Then again, the rot in the realm of US democracy did not set in with the Trump presidency. The process had started with the creation of the artificial entity called the United States of America with all the lofty promises made by its founding fathers to uplift democracy, equality, freedom, and human dignity, while some of them were themselves slave owners and the overwhelming majority of White Americans believed in the efficacy of slavery, apartheid, and subjugation of women, which are antonymous to the concepts of democracy and freedom. Thus, all rhetoric against Trump since his becoming the president, especially since his incitement of White Supremacist terrorists to storm the Capitol on January 6, singling him as the only enemy of democracy and freedom in the US is as hollow as an empty pot. Trumpism is the culmination of the socio-political and economic unjust practices and institutions that continued ever since the European settlement in America to discriminate against and persecute the non-White, poor-White, and women. And, despite the abolition of slavery in the early 1860s, African Americans virtually remained slaves up to the Declaration of Civil Rights in 1964.
Actually, stethoscopic and lab tests of various government institutions and policies from the Watergate scandal to the divisive, racist, and undemocratic rhetoric and policies of Donald Trump and his administration, would have revealed a lot more about the state of ailing US democracy. Although touted as the ‘oldest democracy’ in the world, the US since its emergence is a fractured, artificial entity; and not a democracy even in the very rudimentary sense of the expression. How could a country be called democratic with institutionalised slavery, and apartheid, that officially lasted for a hundred years after the abolition of slavery? Thus, slave owners’ declaration of independence and rights of men (exclusively for the White people) was a tale, ‘told by an idiot, full of sound and fury, signifying nothing’, as Shakespeare would have written about American hypocrisy and hyperbole.
One doubts if there is any room for complacency or any convincing proof about the US being a stable democracy, not to be a wavering, irresolute one. The way swastikas and the Confederacy flags are flaunted in public, statues of slave owners are protected as national heritage, and some members of the clandestine KKK endorsed Donald Trump as president (and have been solidly behind him even after the two rounds of his impeachment), one has reasons to be skeptic about the future of democracy in America. Interestingly, while more than 80 per cent of the Republicans support Trump and believe Biden was elected through a rigged election if there’s any reason for complacency about the future of democracy in America. Conversely, one wonders, as the US almost took a hundred years to abolish slavery, and another hundred to grant civil liberty and equal rights to the African Americans (at least on paper) after its independence, if it’s going to take another hundred years since 1964 to become a true democracy in the 2060s! Then again, in view of the prevalent mistrust and lack of mutual respect among American politicians and their followers, partially demonstrated in the violent takeover of the Capitol by Trump supporters on January 6, one can’t be that optimistic about the future of democracy and civility in American politics in the near future.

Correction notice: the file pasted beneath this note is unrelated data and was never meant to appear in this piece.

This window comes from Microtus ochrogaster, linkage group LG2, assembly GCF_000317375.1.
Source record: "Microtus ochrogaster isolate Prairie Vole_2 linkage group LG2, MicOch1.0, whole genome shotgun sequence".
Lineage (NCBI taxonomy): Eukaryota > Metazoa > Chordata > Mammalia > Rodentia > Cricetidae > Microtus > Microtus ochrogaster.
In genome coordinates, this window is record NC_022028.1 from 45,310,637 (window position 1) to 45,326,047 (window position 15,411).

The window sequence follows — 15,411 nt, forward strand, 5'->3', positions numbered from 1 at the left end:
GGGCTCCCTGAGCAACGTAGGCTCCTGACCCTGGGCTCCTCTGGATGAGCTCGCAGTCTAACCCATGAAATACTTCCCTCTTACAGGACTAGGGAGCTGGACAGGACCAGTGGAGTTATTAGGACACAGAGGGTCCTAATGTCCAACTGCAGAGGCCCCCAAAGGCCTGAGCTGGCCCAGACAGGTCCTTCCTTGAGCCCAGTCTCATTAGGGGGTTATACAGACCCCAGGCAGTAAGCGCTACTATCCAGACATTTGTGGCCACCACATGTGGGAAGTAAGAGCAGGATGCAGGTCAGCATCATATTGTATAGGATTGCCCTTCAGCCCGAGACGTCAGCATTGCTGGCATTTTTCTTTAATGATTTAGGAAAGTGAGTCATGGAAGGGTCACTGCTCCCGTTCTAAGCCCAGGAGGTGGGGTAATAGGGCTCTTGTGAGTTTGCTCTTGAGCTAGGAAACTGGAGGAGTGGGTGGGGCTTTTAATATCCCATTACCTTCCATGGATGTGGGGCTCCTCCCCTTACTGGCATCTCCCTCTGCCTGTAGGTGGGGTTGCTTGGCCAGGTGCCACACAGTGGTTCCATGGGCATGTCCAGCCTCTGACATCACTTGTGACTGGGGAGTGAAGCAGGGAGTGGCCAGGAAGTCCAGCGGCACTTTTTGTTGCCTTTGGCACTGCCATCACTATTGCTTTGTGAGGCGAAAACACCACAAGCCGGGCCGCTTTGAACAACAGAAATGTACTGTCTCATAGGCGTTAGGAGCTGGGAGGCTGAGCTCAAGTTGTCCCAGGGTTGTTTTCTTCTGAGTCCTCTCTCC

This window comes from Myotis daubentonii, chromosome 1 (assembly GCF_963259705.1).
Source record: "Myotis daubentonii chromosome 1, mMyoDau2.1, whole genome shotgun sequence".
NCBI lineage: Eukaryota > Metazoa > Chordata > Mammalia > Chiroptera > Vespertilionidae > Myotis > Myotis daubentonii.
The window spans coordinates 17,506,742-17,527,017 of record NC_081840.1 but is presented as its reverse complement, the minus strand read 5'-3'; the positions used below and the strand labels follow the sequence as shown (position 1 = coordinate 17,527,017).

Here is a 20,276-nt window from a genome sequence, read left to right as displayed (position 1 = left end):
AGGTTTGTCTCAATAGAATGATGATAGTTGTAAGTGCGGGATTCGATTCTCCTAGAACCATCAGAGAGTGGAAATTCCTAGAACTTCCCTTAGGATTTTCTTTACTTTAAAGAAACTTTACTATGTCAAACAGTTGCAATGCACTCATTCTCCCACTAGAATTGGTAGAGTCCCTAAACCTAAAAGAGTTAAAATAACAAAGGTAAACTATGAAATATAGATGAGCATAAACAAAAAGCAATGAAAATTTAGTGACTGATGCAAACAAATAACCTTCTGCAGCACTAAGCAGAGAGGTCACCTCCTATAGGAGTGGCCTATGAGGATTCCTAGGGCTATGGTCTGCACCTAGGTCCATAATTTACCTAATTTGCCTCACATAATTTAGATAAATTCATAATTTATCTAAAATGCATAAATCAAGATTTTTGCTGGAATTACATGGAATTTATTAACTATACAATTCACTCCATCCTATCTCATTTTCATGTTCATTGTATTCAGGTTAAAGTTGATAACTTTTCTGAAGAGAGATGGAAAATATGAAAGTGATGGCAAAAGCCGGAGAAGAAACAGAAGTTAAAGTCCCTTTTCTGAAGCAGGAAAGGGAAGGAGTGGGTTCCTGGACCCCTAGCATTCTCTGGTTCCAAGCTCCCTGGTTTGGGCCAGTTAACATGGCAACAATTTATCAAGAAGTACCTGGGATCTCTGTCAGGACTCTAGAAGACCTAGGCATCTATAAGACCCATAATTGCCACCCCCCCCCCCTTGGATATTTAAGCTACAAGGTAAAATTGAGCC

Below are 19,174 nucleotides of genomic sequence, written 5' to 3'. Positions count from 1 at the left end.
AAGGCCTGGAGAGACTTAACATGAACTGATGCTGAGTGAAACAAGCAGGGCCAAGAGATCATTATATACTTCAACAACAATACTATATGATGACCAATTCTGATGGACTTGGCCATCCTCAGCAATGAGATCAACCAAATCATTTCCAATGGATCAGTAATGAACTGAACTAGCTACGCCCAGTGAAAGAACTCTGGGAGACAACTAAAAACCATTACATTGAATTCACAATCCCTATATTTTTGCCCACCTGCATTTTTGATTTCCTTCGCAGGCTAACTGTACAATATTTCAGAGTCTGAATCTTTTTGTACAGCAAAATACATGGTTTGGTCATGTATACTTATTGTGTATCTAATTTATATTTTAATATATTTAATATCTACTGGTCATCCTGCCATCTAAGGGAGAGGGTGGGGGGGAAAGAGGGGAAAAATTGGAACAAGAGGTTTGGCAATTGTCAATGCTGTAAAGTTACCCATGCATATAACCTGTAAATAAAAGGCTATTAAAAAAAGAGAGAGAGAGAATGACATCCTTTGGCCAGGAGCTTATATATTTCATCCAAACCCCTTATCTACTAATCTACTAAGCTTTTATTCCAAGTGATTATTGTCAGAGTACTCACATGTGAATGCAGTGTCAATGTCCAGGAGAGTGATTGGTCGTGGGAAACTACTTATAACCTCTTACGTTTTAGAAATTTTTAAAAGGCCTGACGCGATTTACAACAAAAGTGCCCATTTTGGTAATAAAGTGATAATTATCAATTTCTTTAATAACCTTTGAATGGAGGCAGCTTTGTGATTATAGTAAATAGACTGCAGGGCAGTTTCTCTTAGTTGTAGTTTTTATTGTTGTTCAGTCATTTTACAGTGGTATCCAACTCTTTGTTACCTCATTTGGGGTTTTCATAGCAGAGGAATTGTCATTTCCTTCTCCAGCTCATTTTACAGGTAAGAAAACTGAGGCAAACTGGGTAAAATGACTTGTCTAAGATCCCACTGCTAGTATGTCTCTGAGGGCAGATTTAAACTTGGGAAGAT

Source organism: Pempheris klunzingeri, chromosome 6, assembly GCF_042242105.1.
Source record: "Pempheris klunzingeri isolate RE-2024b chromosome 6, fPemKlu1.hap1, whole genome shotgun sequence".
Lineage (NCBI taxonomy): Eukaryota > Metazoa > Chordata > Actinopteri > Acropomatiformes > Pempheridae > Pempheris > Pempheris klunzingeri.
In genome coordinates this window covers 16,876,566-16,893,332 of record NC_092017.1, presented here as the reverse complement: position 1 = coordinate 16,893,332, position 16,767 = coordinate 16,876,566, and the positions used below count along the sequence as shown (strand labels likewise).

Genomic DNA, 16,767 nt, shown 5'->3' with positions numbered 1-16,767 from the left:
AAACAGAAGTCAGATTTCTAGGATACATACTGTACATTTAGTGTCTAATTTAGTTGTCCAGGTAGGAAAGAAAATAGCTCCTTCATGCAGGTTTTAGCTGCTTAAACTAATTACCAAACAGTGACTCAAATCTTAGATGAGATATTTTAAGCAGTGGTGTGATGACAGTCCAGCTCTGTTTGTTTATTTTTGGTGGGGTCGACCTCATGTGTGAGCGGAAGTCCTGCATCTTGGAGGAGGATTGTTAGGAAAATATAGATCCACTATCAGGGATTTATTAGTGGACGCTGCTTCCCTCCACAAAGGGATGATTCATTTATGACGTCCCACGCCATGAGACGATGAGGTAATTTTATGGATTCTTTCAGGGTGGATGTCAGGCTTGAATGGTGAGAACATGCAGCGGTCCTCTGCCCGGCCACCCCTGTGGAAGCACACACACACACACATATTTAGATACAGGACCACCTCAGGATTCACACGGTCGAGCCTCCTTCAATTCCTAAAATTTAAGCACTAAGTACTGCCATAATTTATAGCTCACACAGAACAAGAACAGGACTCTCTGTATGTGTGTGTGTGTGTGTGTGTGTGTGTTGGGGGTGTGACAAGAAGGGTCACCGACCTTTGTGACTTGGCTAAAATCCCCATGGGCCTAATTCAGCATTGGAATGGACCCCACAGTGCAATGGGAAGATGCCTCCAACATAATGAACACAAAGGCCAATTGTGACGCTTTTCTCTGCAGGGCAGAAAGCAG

Gone are the days of Huntingtonian and Fukuyamaian rhetorical optimism about the future of democracy in the world. The way George W Bush and his British and Australian surrogates, Tony Blair and John Howard (along with others), invaded Iraq in March 2003, which was a totally unjustified neo-imperialist war with totally fabricated evidence about Saddam Hussein’s possession of so-called weapons of mass destruction, exposed Western hypocrisy (under US leadership) about its so-called love and respect for democracy and freedom. Thus, whatever Samuel Huntington in his The Third Wave: Democratisation in the Late Twentieth Century (1991) and Francis Fukuyama in his The End of History and the Last Man (1992) argued about democracy, as the ultimate destination of human beings across the world, because of the so-called ‘delegitimization’ of autocracy everywhere, became as obsolete as telegraph after the IT Revolution. This happened not because of any inherent fault with democracy, but because of the hypocrisy of the Western vendors of democracy and freedom under the leadership of America. By now people across the world know what America and its allies actually mean and don’t mean when they say they love democracy and freedom. The Biden administration is least likely to succeed in salvaging the wrecked confidence in US democracy among Trump supporters (the majority of the Republican voters), let alone the victims of Western democracy and freedom across the world.